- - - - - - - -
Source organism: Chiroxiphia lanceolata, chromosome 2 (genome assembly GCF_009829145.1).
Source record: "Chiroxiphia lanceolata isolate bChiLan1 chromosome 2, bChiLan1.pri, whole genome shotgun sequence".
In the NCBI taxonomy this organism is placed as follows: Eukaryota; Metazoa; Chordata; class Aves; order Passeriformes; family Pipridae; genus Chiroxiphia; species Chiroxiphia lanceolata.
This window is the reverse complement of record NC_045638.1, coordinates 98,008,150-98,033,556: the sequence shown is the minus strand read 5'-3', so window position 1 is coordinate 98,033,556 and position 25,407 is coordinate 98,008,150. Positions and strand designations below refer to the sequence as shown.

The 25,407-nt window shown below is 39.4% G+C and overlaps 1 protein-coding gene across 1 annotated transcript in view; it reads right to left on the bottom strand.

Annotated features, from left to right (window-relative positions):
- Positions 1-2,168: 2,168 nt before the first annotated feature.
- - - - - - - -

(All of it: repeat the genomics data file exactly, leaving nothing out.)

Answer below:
Source organism: Chiroxiphia lanceolata, chromosome 2 (genome assembly GCF_009829145.1).
Source record: "Chiroxiphia lanceolata isolate bChiLan1 chromosome 2, bChiLan1.pri, whole genome shotgun sequence".
In the NCBI taxonomy this organism is placed as follows: Eukaryota; Metazoa; Chordata; class Aves; order Passeriformes; family Pipridae; genus Chiroxiphia; species Chiroxiphia lanceolata.
This window is the reverse complement of record NC_045638.1, coordinates 98,008,150-98,033,556: the sequence shown is the minus strand read 5'-3', so window position 1 is coordinate 98,033,556 and position 25,407 is coordinate 98,008,150. Positions and strand designations below refer to the sequence as shown.

The 25,407-nt window shown below is 39.4% G+C and overlaps 1 protein-coding gene across 1 annotated transcript in view; it reads right to left on the bottom strand.

Annotated features, from left to right (window-relative positions):
- Positions 1-2,168: 2,168 nt before the first annotated feature.